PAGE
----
A DIPLOMATE'S RESIDENCE IN PERSIA.
Mn. EASTWICK has not produced the work which was expected at his hands, or anything half so good, but the Diplomate's Resi- dence in Persia is a fair enough book of travels. Its author lived three years at Teheran and in Khorasan, as Secretary of Le- gation, and Chargé d'Affaires, was, as he hints pretty frequently, a favourite with the Court, certainly carried through a negotiation of great importance both to politics and commerce, and knows Persian, we believe, as it is very rarely known either by diplo- matists or travellers. He might have given us a work of the highest interest, an account of the last of the untrammelled Asiatic despotisms, of the mode in which it works, the instrumentality it employs, of the strange system of administration through the Royal clan, almost all first-class appointments being given to the Shah's blood relatives, and of the compensations which render that system endurable by a semi-civilized people. The authority of the Mogul is gone, and that of the Brother of the Sun is supported by foreign bayonets, Burmah is a province, and Cochin China almost a dependency, while the Sultan is compelled to act subject to the criticism of a knot of unsympathizing but all powerful European strangers. The Shah alone remains, in domestic affairs at all events, an unfettered Asiatic monarch, able to take life without apology,—Mr. Eastwick almost saw an instance of the kind,—destroy a city without reason assigned, or attempt a con- quest without calling it either an " execution " or a " material guarantee." Some idea of the way in which that ancient system of Government works, of its effect upon the people, of the resources it leaves, or creates, or destroys within a State would have been very acceptable, and Mr. Eastwick had singular opportunities for inquiry. Mr. Nassau Senior under the same circumstances would have exhausted information, and given us a picture of Persian political life not to be greatly added to for a generation. Mr. Eastwick has chosen instead to give us an account of his adventures as a traveller, and we do not know that we have any right to condemn his book for not being what its author never intended it should be. As a book of travels it is very much too full of half-fretful disquisitions on the want of comfort universal in the East, on bugs, and dirt, and thievish servants, and petty incidents of rough travel ; but it is lively, apparently accurate, and contains some sketches which make us grieve over the work the author could, but has not, done. Four pages on the discomfort of travelling with invalids from Paris to Marseilles are a little tiresome when one wants to bear about Persia, but then Mr. Eastwick fully confirms all that has ever been said about the beauty of the Mingrelians, and the existence of national beauty anywhere is a fact for the ethnologist as well as the artist. He says of a Mingrelian market, " Except my own and B—'s there was not an ugly face to be seen ; in respect to beauty it might have been a fair of the Olympians, masquerading in rustic guise. It was a sight to daze a painter, and to furnish him with models for his life." That is exceedingly satisfactory, and would have been a little more so had Mr. Eastwicktold us his ideas of beauty. Does he admire brunettes, or blondes, girls with colour, or girls like Greek statues, blue eyes or black, full busts, or figures which poets call etherial and other mortals scraggy? One does not realize how a girl looks who would have become " a fair of the Olympians," for though Venus was admired there and Hebe, so also was Juno, whom we take to have been what elderly men call a fine woman, and Minerva, who must have been slightly gaunt. The beauty, it seems, extends to the male sex also, for there was a butler who perpetrated small thefts, but nevertheless realized Mr. Eastwick's idea of Adam. He rises, however, into a more serious, but not, perhaps, more interesting, tone when he speaks of the Russian hold upon the Caucasus ; and his remarks, though like everything else in the book too short and too sketchy, are full of information and sense. He believes that the army in the Caucasus consists of about 180,000 effectives, who garrison all important points and • A Diplomats's Residenee in Persia. By E. B. lifastwiok, F.B.S. Loudon: Smith, Elder, end Co. fill four camps, organized with a view to the control of as many_ divisions of the country, but holds that the Czar is still only in military possession, and cannot rely with certainty even on her own military organization. He affirms, moreover, the populax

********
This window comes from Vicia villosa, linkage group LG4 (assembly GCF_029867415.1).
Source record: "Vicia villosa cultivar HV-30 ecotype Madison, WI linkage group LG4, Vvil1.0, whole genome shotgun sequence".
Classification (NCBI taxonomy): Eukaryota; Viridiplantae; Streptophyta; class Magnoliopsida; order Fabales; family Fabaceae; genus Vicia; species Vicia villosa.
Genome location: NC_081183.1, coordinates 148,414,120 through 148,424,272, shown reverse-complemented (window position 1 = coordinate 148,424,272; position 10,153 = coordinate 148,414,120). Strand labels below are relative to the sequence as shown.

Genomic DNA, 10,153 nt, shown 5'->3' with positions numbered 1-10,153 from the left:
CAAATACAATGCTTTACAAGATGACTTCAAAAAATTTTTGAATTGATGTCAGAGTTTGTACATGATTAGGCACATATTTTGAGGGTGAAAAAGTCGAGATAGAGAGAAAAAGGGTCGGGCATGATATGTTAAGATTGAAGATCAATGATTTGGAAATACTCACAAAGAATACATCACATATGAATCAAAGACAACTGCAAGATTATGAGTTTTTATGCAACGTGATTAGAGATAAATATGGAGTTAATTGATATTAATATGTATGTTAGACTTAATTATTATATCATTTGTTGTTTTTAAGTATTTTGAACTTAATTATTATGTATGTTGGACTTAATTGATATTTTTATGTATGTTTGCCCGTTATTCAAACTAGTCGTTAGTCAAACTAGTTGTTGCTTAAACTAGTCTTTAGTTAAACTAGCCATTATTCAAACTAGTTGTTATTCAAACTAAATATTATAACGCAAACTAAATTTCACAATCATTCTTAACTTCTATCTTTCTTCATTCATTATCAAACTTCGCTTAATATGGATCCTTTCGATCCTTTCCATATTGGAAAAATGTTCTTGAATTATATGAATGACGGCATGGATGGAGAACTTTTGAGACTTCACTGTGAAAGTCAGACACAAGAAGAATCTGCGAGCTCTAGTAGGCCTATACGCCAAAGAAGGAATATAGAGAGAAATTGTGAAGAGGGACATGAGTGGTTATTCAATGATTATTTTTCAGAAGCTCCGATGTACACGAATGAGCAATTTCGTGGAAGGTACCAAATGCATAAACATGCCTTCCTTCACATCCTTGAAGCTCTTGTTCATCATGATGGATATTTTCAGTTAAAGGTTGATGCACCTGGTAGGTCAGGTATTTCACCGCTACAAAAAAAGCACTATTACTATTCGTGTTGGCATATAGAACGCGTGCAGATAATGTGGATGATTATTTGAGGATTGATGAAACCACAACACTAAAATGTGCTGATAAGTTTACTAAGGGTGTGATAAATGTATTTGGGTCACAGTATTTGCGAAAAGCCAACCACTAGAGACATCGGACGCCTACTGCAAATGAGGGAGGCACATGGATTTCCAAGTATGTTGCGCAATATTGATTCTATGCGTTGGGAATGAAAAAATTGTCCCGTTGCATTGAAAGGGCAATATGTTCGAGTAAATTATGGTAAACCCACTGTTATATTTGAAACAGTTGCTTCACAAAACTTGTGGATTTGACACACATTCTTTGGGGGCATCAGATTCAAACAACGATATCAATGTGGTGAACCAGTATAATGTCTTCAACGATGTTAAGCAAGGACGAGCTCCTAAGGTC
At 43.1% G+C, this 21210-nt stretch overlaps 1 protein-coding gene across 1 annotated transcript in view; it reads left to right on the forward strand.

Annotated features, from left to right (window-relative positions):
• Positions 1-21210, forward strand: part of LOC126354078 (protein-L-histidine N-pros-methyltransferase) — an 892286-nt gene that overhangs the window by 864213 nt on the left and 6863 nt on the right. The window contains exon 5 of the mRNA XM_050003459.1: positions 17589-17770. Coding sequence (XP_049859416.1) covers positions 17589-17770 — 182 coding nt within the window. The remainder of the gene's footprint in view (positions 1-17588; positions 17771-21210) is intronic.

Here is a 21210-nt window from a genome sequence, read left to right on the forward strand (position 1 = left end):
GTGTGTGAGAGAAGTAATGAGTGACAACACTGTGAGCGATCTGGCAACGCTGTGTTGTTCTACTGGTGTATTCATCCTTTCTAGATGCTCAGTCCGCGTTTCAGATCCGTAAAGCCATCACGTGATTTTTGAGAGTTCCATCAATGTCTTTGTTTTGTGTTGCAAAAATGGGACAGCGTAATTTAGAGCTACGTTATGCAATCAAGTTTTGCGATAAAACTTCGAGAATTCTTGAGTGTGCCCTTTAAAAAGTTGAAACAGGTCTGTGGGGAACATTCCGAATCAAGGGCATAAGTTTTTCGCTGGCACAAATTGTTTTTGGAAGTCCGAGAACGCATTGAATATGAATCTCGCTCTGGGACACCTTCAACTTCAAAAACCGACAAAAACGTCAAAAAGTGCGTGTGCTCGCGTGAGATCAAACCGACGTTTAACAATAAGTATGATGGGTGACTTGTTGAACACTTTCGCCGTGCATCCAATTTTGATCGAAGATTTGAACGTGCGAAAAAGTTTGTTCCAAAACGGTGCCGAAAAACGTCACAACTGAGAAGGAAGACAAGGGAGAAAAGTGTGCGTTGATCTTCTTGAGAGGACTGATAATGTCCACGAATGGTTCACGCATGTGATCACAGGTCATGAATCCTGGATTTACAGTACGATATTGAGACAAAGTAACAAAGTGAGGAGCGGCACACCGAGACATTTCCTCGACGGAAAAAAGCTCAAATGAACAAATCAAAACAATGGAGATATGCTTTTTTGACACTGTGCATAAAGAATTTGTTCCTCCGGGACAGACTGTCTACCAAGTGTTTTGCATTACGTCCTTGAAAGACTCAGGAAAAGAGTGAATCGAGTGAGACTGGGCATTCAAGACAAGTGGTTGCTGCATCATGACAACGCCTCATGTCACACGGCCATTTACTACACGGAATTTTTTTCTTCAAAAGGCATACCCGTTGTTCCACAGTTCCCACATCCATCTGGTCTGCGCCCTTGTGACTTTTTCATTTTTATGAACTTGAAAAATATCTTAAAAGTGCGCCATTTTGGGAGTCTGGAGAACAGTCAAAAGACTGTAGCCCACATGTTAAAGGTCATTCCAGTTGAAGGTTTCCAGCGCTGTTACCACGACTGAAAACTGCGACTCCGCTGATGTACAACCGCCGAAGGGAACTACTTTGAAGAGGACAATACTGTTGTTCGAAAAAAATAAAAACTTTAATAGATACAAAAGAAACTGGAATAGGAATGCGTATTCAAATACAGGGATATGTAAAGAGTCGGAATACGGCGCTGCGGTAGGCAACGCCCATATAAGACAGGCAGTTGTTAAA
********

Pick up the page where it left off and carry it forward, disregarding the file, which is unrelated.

view of the military importance of the Caucasus, which, he says, is worth the three millions sterling per annum which it costs the invaders, as a vast Gibraltar, an impregnable fortress, whence Russia may, if she can but conciliate the Caucasians, advance to the conquest of Western Asia.
It is in Persia itself that the diplomatist is most interesting, and his account of Teheran, one of the thousand cities of the East about which Europeans have been deluded for a century, is entirely new.
"There is nothing very impressive in the appearance of Tehran. A city of 100,000 inhabitants, living in mud houses, and packed within a mud wall, twenty feet high, and four miles in circumference, cannot be a very striking object. Neither are the environs very attractive. A wide, stony plain, with mud-built villages hero and there, and without lake, or stream, or forest, but studded with long lines of circular pits, the shafts to the great subterraneous watercourses, on which in this region the life of animal and herb is altogether dependant, cannot of itself be very captivating. The one feature of the landscape that rivets attention is the gigantic range of the Elburz mountains, ten thousand feet high, which runs like a wall of the Titans to the north-east of the city, and terminates in the stupendous peak of Demavend. The vast height of Demavend, 22,000 feet, is increased by a singular tiara of clouds, shaped like the triple top of a Buddist temple, which almost always crowns its summit, and links, as it were, earth to heaven. Another, but far lower range of mountains, commencing about four miles to the south-east of Tehran, runs up and seems to join that of the Elburz. At the southern extremity of this range are the ruins of the once celebrated city of Rhd, or Rhages, to the fall of which Tehran no doubt owes its rise. Close to these ruins is the sacred shrine and village of Shah Abdul Azim, whose gilded domes shine out from a green cluster of trees. This village, and the Kasr f Ktijar' or "castle of the Eakin," built at the extremity of low ridge, running from the foot of the Elburz, to the north of Tehran, are the only picturesque objects in the plain."